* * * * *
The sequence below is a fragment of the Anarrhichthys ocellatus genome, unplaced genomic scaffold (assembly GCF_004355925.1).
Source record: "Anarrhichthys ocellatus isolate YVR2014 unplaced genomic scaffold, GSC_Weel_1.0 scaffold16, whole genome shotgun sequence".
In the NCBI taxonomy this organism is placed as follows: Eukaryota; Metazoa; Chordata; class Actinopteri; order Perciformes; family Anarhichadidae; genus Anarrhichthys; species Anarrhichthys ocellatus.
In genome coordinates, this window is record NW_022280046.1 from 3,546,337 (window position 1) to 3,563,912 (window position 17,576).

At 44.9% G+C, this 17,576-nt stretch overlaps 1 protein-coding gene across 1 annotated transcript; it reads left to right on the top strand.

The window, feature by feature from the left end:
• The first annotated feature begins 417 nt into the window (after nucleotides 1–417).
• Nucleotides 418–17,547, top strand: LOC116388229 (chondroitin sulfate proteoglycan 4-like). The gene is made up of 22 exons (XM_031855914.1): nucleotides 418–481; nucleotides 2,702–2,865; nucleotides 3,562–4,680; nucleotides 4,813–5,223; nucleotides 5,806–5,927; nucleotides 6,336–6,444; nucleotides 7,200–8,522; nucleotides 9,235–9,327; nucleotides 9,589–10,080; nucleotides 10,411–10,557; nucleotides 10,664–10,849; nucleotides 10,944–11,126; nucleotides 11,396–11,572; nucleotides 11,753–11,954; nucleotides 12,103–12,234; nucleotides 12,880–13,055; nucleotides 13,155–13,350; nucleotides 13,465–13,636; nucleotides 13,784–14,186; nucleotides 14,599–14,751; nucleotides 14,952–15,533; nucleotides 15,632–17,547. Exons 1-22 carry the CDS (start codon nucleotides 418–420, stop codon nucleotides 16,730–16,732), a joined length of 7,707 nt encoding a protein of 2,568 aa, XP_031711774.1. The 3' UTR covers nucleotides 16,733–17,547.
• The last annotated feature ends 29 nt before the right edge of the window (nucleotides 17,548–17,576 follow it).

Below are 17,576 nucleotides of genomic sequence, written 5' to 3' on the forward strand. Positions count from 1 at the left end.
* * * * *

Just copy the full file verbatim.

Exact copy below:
The sequence below is a fragment of the Anarrhichthys ocellatus genome, unplaced genomic scaffold (assembly GCF_004355925.1).
Source record: "Anarrhichthys ocellatus isolate YVR2014 unplaced genomic scaffold, GSC_Weel_1.0 scaffold16, whole genome shotgun sequence".
In the NCBI taxonomy this organism is placed as follows: Eukaryota; Metazoa; Chordata; class Actinopteri; order Perciformes; family Anarhichadidae; genus Anarrhichthys; species Anarrhichthys ocellatus.
In genome coordinates, this window is record NW_022280046.1 from 3,546,337 (window position 1) to 3,563,912 (window position 17,576).

At 44.9% G+C, this 17,576-nt stretch overlaps 1 protein-coding gene across 1 annotated transcript; it reads left to right on the top strand.

The window, feature by feature from the left end:
• The first annotated feature begins 417 nt into the window (after nucleotides 1–417).
• Nucleotides 418–17,547, top strand: LOC116388229 (chondroitin sulfate proteoglycan 4-like). The gene is made up of 22 exons (XM_031855914.1): nucleotides 418–481; nucleotides 2,702–2,865; nucleotides 3,562–4,680; nucleotides 4,813–5,223; nucleotides 5,806–5,927; nucleotides 6,336–6,444; nucleotides 7,200–8,522; nucleotides 9,235–9,327; nucleotides 9,589–10,080; nucleotides 10,411–10,557; nucleotides 10,664–10,849; nucleotides 10,944–11,126; nucleotides 11,396–11,572; nucleotides 11,753–11,954; nucleotides 12,103–12,234; nucleotides 12,880–13,055; nucleotides 13,155–13,350; nucleotides 13,465–13,636; nucleotides 13,784–14,186; nucleotides 14,599–14,751; nucleotides 14,952–15,533; nucleotides 15,632–17,547. Exons 1-22 carry the CDS (start codon nucleotides 418–420, stop codon nucleotides 16,730–16,732), a joined length of 7,707 nt encoding a protein of 2,568 aa, XP_031711774.1. The 3' UTR covers nucleotides 16,733–17,547.
• The last annotated feature ends 29 nt before the right edge of the window (nucleotides 17,548–17,576 follow it).

Below are 17,576 nucleotides of genomic sequence, written 5' to 3' on the forward strand. Positions count from 1 at the left end.